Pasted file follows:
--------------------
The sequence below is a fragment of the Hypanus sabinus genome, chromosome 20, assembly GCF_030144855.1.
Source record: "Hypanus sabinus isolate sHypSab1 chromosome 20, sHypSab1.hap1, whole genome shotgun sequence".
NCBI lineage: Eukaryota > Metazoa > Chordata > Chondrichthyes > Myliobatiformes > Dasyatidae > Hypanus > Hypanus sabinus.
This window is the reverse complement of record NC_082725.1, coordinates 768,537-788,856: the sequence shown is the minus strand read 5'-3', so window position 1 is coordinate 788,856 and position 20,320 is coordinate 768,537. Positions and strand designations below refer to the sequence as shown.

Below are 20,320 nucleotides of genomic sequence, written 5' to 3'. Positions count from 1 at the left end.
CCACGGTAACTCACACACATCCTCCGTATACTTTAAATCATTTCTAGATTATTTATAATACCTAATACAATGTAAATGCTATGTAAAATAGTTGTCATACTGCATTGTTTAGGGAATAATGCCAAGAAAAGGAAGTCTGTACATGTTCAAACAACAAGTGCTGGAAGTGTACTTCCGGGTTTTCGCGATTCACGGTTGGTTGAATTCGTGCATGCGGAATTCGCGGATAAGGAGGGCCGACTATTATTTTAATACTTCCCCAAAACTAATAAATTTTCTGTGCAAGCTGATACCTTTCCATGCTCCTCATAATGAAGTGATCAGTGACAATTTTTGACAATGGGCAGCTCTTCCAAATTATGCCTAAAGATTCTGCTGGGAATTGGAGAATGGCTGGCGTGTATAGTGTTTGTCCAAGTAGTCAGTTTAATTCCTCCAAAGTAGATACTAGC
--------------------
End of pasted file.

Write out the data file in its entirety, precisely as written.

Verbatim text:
The sequence below is a fragment of the Hypanus sabinus genome, chromosome 20, assembly GCF_030144855.1.
Source record: "Hypanus sabinus isolate sHypSab1 chromosome 20, sHypSab1.hap1, whole genome shotgun sequence".
NCBI lineage: Eukaryota > Metazoa > Chordata > Chondrichthyes > Myliobatiformes > Dasyatidae > Hypanus > Hypanus sabinus.
This window is the reverse complement of record NC_082725.1, coordinates 768,537-788,856: the sequence shown is the minus strand read 5'-3', so window position 1 is coordinate 788,856 and position 20,320 is coordinate 768,537. Positions and strand designations below refer to the sequence as shown.

Below are 20,320 nucleotides of genomic sequence, written 5' to 3'. Positions count from 1 at the left end.
CCACGGTAACTCACACACATCCTCCGTATACTTTAAATCATTTCTAGATTATTTATAATACCTAATACAATGTAAATGCTATGTAAAATAGTTGTCATACTGCATTGTTTAGGGAATAATGCCAAGAAAAGGAAGTCTGTACATGTTCAAACAACAAGTGCTGGAAGTGTACTTCCGGGTTTTCGCGATTCACGGTTGGTTGAATTCGTGCATGCGGAATTCGCGGATAAGGAGGGCCGACTATTATTTTAATACTTCCCCAAAACTAATAAATTTTCTGTGCAAGCTGATACCTTTCCATGCTCCTCATAATGAAGTGATCAGTGACAATTTTTGACAATGGGCAGCTCTTCCAAATTATGCCTAAAGATTCTGCTGGGAATTGGAGAATGGCTGGCGTGTATAGTGTTTGTCCAAGTAGTCAGTTTAATTCCTCCAAAGTAGATACTAGC